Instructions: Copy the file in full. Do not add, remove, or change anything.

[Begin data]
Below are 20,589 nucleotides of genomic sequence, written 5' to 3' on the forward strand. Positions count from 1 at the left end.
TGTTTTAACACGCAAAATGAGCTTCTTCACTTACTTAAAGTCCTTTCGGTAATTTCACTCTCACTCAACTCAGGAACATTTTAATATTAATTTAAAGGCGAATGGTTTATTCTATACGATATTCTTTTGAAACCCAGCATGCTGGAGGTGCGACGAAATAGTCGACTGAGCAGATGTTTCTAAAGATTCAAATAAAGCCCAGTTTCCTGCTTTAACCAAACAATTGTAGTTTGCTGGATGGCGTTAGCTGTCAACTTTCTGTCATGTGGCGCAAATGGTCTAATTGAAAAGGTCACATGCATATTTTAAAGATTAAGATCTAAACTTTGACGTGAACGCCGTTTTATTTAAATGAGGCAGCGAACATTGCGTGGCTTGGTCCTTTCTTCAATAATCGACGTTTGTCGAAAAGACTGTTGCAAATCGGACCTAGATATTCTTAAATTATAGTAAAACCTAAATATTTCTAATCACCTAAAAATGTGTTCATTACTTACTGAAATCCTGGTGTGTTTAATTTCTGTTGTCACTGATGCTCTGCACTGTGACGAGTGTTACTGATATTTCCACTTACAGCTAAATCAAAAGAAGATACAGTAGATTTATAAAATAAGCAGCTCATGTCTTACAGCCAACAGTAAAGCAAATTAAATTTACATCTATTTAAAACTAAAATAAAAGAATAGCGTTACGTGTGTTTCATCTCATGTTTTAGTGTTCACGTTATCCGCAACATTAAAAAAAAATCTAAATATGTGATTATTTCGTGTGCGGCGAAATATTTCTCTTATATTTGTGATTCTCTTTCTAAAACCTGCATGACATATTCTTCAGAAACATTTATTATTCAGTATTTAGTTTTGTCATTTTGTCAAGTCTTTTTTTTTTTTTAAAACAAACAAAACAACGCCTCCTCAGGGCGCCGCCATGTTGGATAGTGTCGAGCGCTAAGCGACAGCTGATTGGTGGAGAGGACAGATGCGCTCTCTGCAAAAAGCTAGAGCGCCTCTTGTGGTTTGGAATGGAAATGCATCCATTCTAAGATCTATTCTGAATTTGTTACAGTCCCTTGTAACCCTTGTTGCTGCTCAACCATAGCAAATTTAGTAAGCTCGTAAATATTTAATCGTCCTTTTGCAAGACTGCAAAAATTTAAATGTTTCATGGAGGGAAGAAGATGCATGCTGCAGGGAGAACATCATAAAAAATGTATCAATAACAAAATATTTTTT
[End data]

Below are 20,589 nucleotides of genomic sequence, written 5' to 3' on the forward strand. Positions count from 1 at the left end.
TGTTTTAACACGCAAAATGAGCTTCTTCACTTACTTAAAGTCCTTTCGGTAATTTCACTCTCACTCAACTCAGGAACATTTTAATATTAATTTAAAGGCGAATGGTTTATTCTATACGATATTCTTTTGAAACCCAGCATGCTGGAGGTGCGACGAAATAGTCGACTGAGCAGATGTTTCTAAAGATTCAAATAAAGCCCAGTTTCCTGCTTTAACCAAACAATTGTAGTTTGCTGGATGGCGTTAGCTGTCAACTTTCTGTCATGTGGCGCAAATGGTCTAATTGAAAAGGTCACATGCATATTTTAAAGATTAAGATCTAAACTTTGACGTGAACGCCGTTTTATTTAAATGAGGCAGCGAACATTGCGTGGCTTGGTCCTTTCTTCAATAATCGACGTTTGTCGAAAAGACTGTTGCAAATCGGACCTAGATATTCTTAAATTATAGTAAAACCTAAATATTTCTAATCACCTAAAAATGTGTTCATTACTTACTGAAATCCTGGTGTGTTTAATTTCTGTTGTCACTGATGCTCTGCACTGTGACGAGTGTTACTGATATTTCCACTTACAGCTAAATCAAAAGAAGATACAGTAGATTTATAAAATAAGCAGCTCATGTCTTACAGCCAACAGTAAAGCAAATTAAATTTACATCTATTTAAAACTAAAATAAAAGAATAGCGTTACGTGTGTTTCATCTCATGTTTTAGTGTTCACGTTATCCGCAACATTAAAAAAAAATCTAAATATGTGATTATTTCGTGTGCGGCGAAATATTTCTCTTATATTTGTGATTCTCTTTCTAAAACCTGCATGACATATTCTTCAGAAACATTTATTATTCAGTATTTAGTTTTGTCATTTTGTCAAGTCTTTTTTTTTTTTTAAAACAAACAAAACAACGCCTCCTCAGGGCGCCGCCATGTTGGATAGTGTCGAGCGCTAAGCGACAGCTGATTGGTGGAGAGGACAGATGCGCTCTCTGCAAAAAGCTAGAGCGCCTCTTGTGGTTTGGAATGGAAATGCATCCATTCTAAGATCTATTCTGAATTTGTTACAGTCCCTTGTAACCCTTGTTGCTGCTCAACCATAGCAAATTTAGTAAGCTCGTAAATATTTAATCGTCCTTTTGCAAGACTGCAAAAATTTAAATGTTTCATGGAGGGAAGAAGATGCATGCTGCAGGGAGAACATCATAAAAAATGTATCAATAACAAAATATTTTTT